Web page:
The STS-90 astronauts will begin the start of their second week of on-orbit science operations today, and also will support some troubleshooting procedures following the shutdown of a carbon dioxide removal system last night.
Flight controllers on the ground continue to review data associated with the Regenerative Carbon Dioxide Removal System (RCRS) unit aboard Columbia which shut down late last night. Engineering teams will meet this morning to consider what troubleshooting activities they may ask the crew to undertake later today to try to recover the RCRS system.
With the regenerative system at least temporarily unavailable, the crew has installed the backup carbon dioxide-absorption canisters in the laboratory and crew cabin. A supply of 28 lithium hydroxide canisters is available aboard Columbia. The canisters are a passive and very reliable CO2 removal system.
Should a decision be made that the RCRS system cannot be recovered, the 28 lithium hydroxide canisters available onboard Columbia would allow about five more days of science operations to be conducted before the mission would have to be concluded. Approximately four canisters are needed each day to support the removal of CO2 from the crew cabin and laboratory environments. Eight canisters would be held in reserve to support the two day landing wave-off reserve in case weather or technical problems delayed Columbia’s return to Earth.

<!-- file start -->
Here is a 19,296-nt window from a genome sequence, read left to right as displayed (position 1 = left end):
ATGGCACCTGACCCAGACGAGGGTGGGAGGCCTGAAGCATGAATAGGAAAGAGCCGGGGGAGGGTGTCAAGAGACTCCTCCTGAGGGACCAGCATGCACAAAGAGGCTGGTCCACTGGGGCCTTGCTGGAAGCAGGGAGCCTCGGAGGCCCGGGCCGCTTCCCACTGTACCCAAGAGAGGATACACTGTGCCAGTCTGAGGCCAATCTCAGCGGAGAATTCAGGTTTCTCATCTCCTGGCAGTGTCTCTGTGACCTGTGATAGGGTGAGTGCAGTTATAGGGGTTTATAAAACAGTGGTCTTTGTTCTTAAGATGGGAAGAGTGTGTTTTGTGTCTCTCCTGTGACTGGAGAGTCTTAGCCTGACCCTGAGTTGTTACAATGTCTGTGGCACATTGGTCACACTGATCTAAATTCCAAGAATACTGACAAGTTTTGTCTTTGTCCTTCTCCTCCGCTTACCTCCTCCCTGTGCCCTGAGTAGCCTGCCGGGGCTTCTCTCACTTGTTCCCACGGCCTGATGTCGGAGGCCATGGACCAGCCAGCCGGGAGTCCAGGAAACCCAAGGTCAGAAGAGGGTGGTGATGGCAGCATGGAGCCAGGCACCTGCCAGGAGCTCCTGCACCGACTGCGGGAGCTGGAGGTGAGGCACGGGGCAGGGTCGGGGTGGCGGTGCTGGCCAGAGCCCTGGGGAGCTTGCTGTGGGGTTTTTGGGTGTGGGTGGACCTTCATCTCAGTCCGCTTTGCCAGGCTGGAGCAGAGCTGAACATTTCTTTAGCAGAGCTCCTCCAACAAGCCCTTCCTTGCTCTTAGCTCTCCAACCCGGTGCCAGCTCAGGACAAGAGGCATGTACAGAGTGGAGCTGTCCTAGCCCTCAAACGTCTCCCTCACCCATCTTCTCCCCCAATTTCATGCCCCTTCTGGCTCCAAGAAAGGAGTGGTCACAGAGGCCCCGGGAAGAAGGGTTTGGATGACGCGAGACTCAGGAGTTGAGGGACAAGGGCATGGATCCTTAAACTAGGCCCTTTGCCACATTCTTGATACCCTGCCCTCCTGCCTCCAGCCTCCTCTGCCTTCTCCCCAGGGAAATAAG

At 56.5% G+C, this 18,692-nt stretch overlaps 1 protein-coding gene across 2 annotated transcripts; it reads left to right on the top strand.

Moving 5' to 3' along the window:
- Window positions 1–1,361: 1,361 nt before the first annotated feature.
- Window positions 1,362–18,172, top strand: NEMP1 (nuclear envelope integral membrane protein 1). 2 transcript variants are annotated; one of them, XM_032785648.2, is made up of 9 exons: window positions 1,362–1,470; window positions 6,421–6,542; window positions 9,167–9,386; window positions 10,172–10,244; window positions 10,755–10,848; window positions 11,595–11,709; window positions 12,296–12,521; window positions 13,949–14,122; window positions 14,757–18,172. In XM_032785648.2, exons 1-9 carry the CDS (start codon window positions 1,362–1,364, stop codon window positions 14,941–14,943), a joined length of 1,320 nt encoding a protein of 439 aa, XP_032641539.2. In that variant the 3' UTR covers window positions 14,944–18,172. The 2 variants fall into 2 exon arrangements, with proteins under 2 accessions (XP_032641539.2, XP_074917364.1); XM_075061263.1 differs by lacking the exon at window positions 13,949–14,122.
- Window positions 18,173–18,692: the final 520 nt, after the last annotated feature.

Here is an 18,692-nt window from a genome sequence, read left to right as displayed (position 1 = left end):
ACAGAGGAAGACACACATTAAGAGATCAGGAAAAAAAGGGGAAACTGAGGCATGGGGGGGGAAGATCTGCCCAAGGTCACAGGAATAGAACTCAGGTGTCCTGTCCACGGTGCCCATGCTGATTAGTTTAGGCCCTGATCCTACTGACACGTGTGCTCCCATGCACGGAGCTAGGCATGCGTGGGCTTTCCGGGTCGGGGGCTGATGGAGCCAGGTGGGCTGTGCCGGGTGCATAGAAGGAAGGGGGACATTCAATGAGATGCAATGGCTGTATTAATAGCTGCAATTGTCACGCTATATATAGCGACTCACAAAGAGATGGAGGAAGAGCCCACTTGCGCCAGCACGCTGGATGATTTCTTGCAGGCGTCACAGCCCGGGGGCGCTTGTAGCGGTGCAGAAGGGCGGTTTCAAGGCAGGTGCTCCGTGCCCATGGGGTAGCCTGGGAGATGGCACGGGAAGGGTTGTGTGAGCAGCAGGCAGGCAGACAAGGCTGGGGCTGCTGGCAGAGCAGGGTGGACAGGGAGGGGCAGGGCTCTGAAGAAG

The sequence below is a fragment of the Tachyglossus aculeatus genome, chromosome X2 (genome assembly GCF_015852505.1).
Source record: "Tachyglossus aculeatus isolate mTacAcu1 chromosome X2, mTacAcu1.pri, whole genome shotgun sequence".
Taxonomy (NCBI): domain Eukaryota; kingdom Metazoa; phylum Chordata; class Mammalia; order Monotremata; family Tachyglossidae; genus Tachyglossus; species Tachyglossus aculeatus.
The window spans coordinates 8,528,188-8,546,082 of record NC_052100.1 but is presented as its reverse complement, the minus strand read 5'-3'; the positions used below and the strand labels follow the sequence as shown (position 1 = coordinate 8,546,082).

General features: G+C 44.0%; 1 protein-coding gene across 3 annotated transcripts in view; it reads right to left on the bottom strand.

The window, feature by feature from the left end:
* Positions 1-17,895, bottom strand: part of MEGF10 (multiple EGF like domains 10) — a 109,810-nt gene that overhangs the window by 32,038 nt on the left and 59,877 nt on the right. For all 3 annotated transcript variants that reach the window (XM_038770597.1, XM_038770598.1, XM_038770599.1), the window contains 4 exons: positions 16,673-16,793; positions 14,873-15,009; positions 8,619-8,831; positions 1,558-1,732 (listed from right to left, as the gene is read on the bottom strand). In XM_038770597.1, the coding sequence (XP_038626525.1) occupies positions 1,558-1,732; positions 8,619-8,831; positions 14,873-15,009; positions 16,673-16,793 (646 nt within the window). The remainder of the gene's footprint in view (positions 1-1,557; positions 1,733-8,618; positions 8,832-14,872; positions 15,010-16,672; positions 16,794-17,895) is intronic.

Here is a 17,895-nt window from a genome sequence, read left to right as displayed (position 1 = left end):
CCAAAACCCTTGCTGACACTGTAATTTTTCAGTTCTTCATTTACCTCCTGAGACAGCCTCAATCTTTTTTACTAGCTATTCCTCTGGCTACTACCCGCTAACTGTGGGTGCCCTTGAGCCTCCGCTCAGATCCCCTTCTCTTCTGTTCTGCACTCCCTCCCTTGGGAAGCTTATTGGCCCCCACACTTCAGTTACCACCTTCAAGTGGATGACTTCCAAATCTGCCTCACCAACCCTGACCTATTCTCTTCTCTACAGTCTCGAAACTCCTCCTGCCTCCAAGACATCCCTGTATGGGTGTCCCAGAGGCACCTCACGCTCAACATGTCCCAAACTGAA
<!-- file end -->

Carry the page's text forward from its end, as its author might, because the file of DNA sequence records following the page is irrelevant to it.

Crew members also may work with an air circulation fan associated with the Rodent Animal Holding Facilty (RAHF) being carried in the Spacelab. Data indicate that a fan associated with RAHF unit #7 may no longer be working. These fans are important to the health of the animals being carried in the RAHF as they deliver fresh air into the RAHF and facilitate the removal of CO2. Current plans call for the crew to run a malfunction procedure to determine if the #7 unit fan has in fact failed. If it has, the crew will then perform an in-flight maintenance procedure to set up a bypass system that will allow the fan in RAHF unit #3 to support the #7 unit.
Science operations for Flight Day Nine will include continued work with the ball catch experiment which is part of the Sensory Motor and Performance Team. The ball catch experiment utilizes an apparatus that propels a ball from above in a downward motion toward a seated astronaut. Investigators will monitor the astronauts performance to see if the crew uses visual cues to compensate for the cues missing in a microgravity environment.
The crew also will perform more work with the Effects of Gravity on Postnatal Motor Development Experiment which is one of the Mammalian Development Team’s projects. Ground research has indicated that gravity plays a significant role in how rats learn basic motor skills such as swimming and walking. The rats being studied in this experiment were launched when they were only a few days old and scientists will be looking to see if motor skills develop normally in the weightless environment. The rats will be videotaped as they move around in a special walking apparatus that has various surfaces to allow them to walk and climb. Additional motor skill tests will be performed after the flight to see if the rats are able to readapt to the force of gravity.
Columbia remains in a 153 x 133 nautical mile orbit, circling the Earth every 90 minutes.
The next STS-90 status report will be issued about 6 p.m. Saturday or as events warrant.
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